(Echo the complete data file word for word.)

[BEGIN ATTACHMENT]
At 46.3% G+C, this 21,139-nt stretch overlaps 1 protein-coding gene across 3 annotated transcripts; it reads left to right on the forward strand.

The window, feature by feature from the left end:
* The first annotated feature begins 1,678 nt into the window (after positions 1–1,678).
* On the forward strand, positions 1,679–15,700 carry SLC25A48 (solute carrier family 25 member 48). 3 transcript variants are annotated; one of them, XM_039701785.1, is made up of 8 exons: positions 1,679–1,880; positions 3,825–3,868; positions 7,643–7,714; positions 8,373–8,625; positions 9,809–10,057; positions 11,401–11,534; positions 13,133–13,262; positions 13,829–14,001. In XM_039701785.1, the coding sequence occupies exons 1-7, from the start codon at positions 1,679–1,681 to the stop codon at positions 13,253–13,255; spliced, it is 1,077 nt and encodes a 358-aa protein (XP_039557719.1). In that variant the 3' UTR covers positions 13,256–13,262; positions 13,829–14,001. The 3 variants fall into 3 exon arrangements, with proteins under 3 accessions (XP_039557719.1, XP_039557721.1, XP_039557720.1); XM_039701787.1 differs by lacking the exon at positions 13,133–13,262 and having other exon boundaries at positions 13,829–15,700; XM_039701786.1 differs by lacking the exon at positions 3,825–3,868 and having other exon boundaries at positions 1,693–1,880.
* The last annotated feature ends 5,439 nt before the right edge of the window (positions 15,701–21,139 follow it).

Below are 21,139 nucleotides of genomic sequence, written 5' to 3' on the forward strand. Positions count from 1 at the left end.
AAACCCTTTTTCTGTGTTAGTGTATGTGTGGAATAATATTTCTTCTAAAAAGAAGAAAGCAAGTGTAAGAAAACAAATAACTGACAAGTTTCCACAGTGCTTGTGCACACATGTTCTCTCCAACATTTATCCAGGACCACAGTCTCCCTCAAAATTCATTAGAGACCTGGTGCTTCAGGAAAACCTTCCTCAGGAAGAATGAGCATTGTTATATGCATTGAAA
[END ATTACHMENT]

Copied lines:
At 46.3% G+C, this 21,139-nt stretch overlaps 1 protein-coding gene across 3 annotated transcripts; it reads left to right on the forward strand.

The window, feature by feature from the left end:
* The first annotated feature begins 1,678 nt into the window (after positions 1–1,678).
* On the forward strand, positions 1,679–15,700 carry SLC25A48 (solute carrier family 25 member 48). 3 transcript variants are annotated; one of them, XM_039701785.1, is made up of 8 exons: positions 1,679–1,880; positions 3,825–3,868; positions 7,643–7,714; positions 8,373–8,625; positions 9,809–10,057; positions 11,401–11,534; positions 13,133–13,262; positions 13,829–14,001. In XM_039701785.1, the coding sequence occupies exons 1-7, from the start codon at positions 1,679–1,681 to the stop codon at positions 13,253–13,255; spliced, it is 1,077 nt and encodes a 358-aa protein (XP_039557719.1). In that variant the 3' UTR covers positions 13,256–13,262; positions 13,829–14,001. The 3 variants fall into 3 exon arrangements, with proteins under 3 accessions (XP_039557719.1, XP_039557721.1, XP_039557720.1); XM_039701787.1 differs by lacking the exon at positions 13,133–13,262 and having other exon boundaries at positions 13,829–15,700; XM_039701786.1 differs by lacking the exon at positions 3,825–3,868 and having other exon boundaries at positions 1,693–1,880.
* The last annotated feature ends 5,439 nt before the right edge of the window (positions 15,701–21,139 follow it).

Below are 21,139 nucleotides of genomic sequence, written 5' to 3' on the forward strand. Positions count from 1 at the left end.
AAACCCTTTTTCTGTGTTAGTGTATGTGTGGAATAATATTTCTTCTAAAAAGAAGAAAGCAAGTGTAAGAAAACAAATAACTGACAAGTTTCCACAGTGCTTGTGCACACATGTTCTCTCCAACATTTATCCAGGACCACAGTCTCCCTCAAAATTCATTAGAGACCTGGTGCTTCAGGAAAACCTTCCTCAGGAAGAATGAGCATTGTTATATGCATTGAAA